Healthy seed for organic production of cereals and legumes.
Seed borne diseases can cause serious problems in production of cereals and legumes. In conventional agriculture these diseases are intensively controlled by seed treatment, but this is not an option in organic agriculture. Current practice in organic agriculture is to analyse the seed by seed health testing and to discard the seed lot if the infection by diseases exceed the threshold levels, where seed treatment are recommended in conventional agriculture. A huge number of propagated organic seed lots are discarded using this practice, in some crops and years almost all seed lots are discarded. Most years, the quantities of organic seed are insufficient to supply the market because seed lots are discarded for infections by seed borne diseases. In these cases it is allowed for the organic farmers to use conventional propagated seeds. However, after December 2003 this will no longer be accepted by certifying bodies, and only organic seeds can be used in the EU.
The threshold levels used are developed under the presumption that pesticides can be used in case of later disease development in the crop, and no experiments has been made to confirm if the same threshold levels apply under organic farming practice. The project will investigate these thresholds in field trials for all relevant diseases in peas and small grain cereals, and evaluate them for use under organic farming conditions.
Seed health analysis on seed are made by methods normally used for survey of seed health status in propagation of seeds. The methods are in general slow and depend in some cases on subjective evaluation of the expression of the diseases. Resent studies have shown that huge differences in results exist between the results from different laboratories. To improve the threshold levels, it is necessary with new and more precise methods for seed analysis. Especially in winter cereals in Northern Europe, where the time from harvest to sowing is very short, it is necessary with faster techniques, if the analysis shall be used as a basis for rejection seed lots. The project will develop and implement PCR techniques for seedling blight, glume blotch and leaf stripe, since the PCR technique is quick and unambiguous and the biggest problems are related to the investigation of these diseases.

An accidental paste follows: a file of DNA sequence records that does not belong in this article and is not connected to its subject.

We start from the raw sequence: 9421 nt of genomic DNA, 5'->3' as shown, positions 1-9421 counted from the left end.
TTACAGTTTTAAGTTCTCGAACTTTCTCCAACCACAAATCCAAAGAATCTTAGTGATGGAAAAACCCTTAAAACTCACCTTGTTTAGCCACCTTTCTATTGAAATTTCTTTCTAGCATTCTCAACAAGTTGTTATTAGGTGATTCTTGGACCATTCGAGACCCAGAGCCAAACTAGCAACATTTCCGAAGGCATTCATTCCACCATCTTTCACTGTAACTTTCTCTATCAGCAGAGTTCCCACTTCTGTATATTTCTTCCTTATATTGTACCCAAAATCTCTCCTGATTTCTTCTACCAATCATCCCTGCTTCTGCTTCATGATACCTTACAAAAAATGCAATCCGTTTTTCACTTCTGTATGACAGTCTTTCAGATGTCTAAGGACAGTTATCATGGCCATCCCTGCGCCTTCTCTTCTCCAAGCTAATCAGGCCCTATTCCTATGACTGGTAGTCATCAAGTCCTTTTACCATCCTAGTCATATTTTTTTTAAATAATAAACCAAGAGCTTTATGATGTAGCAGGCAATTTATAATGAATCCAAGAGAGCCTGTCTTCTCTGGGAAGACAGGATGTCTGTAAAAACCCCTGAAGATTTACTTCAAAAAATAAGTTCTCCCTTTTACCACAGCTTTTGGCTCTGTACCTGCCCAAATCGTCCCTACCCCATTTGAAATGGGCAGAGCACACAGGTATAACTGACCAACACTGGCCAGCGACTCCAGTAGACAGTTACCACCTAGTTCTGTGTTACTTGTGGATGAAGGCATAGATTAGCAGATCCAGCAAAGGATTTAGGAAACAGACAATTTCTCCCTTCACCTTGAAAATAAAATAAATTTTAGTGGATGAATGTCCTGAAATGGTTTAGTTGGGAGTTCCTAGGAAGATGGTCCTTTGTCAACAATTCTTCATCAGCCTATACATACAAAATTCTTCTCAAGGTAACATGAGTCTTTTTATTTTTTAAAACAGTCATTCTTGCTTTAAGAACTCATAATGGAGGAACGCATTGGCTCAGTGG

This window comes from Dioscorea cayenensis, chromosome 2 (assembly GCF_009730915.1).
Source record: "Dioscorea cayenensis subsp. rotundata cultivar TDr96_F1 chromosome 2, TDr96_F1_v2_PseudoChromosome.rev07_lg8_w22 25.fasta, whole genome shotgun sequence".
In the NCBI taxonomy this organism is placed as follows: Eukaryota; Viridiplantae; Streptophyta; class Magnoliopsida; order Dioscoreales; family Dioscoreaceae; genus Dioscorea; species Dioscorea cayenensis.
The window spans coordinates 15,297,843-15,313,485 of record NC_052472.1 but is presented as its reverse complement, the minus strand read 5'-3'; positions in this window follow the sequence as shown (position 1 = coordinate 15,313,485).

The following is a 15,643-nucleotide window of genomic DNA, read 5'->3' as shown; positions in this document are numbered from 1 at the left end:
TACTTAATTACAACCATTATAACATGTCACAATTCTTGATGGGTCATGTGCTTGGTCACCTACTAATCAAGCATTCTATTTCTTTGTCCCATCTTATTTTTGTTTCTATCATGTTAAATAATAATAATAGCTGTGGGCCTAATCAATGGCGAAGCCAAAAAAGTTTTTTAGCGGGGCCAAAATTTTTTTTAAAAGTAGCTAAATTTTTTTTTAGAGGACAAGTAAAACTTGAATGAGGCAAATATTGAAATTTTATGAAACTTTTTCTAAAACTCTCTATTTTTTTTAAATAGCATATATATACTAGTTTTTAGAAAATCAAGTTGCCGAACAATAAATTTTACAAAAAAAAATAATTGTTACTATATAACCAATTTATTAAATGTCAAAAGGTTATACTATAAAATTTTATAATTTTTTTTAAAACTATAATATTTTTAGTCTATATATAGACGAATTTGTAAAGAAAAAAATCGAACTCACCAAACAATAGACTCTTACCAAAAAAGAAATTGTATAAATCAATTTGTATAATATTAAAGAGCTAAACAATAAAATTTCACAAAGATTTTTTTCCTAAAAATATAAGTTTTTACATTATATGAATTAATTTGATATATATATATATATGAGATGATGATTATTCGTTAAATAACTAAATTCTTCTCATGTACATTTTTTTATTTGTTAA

The development of more correct threshold values based on improved analytical methods will minimise the development of seed borne diseases in organic farming which is relevant especially in the propagation phase, and it will minimise the number of seed lots unnecessarily discarded. To further minimise the development of seed borne diseases and the number of seed lots discarded, control methods will be developed and evaluated. Focus will be put on preventive methods for design of the cropping system which minimise the risk of seed infection, and on seed treatments which immediately apply in organic agriculture and with already existing multipurpose equipment. Focus in seed treatment will be on seed cleaning and seed drying equipment.
The initiatives taken in this project will within the project period of 5 years significantly contribute to development of a sustainable seed production system for organic agriculture. Most knowledge generated in the research can also be used by organic farmers in other countries and in conventional agriculture to reduce the use of seed treatments and other pesticides.
VI.1 Healthy seed for organic production of cereals and legumes (ORGSEED)
Bent J. Nielsen, senior scientist
Research Centre Flakkebjerg, Department of Crop protection
Danish Institute of Agricultural Sciences (DIAS)
Annemarie Fejer Justesen, scientist,
Lars Bødker, senior scientist,
Research Centre Flakkebjerg, Department of Crop protection, DIAS
Erik Fløjgaard Kristensen, scientist,
Hanne Wolfhechel, senior advisor
Hans Pinnschmidt, senior scientist,
Research Centre Bygholm, Department of Agricultural Engineering, DIAS
Anders Borgen, plant pathologist, Scanagri A/S
Ghita Cordsen Nielsen, senior advisor, Danish Agricultural Advisory Centre